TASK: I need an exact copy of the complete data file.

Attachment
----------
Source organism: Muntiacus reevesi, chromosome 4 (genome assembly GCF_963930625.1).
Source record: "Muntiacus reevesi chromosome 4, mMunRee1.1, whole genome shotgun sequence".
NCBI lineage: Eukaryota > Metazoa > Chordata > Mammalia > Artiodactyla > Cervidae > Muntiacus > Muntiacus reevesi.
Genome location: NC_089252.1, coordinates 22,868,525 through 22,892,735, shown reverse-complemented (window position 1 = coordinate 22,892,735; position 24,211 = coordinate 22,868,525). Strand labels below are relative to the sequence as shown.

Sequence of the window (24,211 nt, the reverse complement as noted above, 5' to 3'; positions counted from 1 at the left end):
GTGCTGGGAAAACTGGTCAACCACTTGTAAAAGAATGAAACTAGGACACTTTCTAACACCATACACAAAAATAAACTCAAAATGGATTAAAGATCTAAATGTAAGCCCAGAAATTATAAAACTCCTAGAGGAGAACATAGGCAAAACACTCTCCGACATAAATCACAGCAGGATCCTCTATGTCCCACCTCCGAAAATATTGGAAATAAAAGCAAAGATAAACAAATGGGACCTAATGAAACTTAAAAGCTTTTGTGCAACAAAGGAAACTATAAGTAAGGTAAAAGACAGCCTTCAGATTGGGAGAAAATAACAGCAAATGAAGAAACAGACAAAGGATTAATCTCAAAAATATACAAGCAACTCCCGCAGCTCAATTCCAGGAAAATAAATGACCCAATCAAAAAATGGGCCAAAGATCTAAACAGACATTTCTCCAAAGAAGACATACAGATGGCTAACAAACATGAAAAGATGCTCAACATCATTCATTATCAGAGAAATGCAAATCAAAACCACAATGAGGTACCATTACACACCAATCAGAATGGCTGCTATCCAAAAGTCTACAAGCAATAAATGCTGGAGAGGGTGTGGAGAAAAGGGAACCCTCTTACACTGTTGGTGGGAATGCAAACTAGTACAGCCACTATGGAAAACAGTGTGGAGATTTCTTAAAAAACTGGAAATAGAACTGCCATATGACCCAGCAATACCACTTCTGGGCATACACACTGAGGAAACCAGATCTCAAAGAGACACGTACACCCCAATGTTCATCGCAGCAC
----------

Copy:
Source organism: Muntiacus reevesi, chromosome 4 (genome assembly GCF_963930625.1).
Source record: "Muntiacus reevesi chromosome 4, mMunRee1.1, whole genome shotgun sequence".
NCBI lineage: Eukaryota > Metazoa > Chordata > Mammalia > Artiodactyla > Cervidae > Muntiacus > Muntiacus reevesi.
Genome location: NC_089252.1, coordinates 22,868,525 through 22,892,735, shown reverse-complemented (window position 1 = coordinate 22,892,735; position 24,211 = coordinate 22,868,525). Strand labels below are relative to the sequence as shown.

Sequence of the window (24,211 nt, the reverse complement as noted above, 5' to 3'; positions counted from 1 at the left end):
GTGCTGGGAAAACTGGTCAACCACTTGTAAAAGAATGAAACTAGGACACTTTCTAACACCATACACAAAAATAAACTCAAAATGGATTAAAGATCTAAATGTAAGCCCAGAAATTATAAAACTCCTAGAGGAGAACATAGGCAAAACACTCTCCGACATAAATCACAGCAGGATCCTCTATGTCCCACCTCCGAAAATATTGGAAATAAAAGCAAAGATAAACAAATGGGACCTAATGAAACTTAAAAGCTTTTGTGCAACAAAGGAAACTATAAGTAAGGTAAAAGACAGCCTTCAGATTGGGAGAAAATAACAGCAAATGAAGAAACAGACAAAGGATTAATCTCAAAAATATACAAGCAACTCCCGCAGCTCAATTCCAGGAAAATAAATGACCCAATCAAAAAATGGGCCAAAGATCTAAACAGACATTTCTCCAAAGAAGACATACAGATGGCTAACAAACATGAAAAGATGCTCAACATCATTCATTATCAGAGAAATGCAAATCAAAACCACAATGAGGTACCATTACACACCAATCAGAATGGCTGCTATCCAAAAGTCTACAAGCAATAAATGCTGGAGAGGGTGTGGAGAAAAGGGAACCCTCTTACACTGTTGGTGGGAATGCAAACTAGTACAGCCACTATGGAAAACAGTGTGGAGATTTCTTAAAAAACTGGAAATAGAACTGCCATATGACCCAGCAATACCACTTCTGGGCATACACACTGAGGAAACCAGATCTCAAAGAGACACGTACACCCCAATGTTCATCGCAGCAC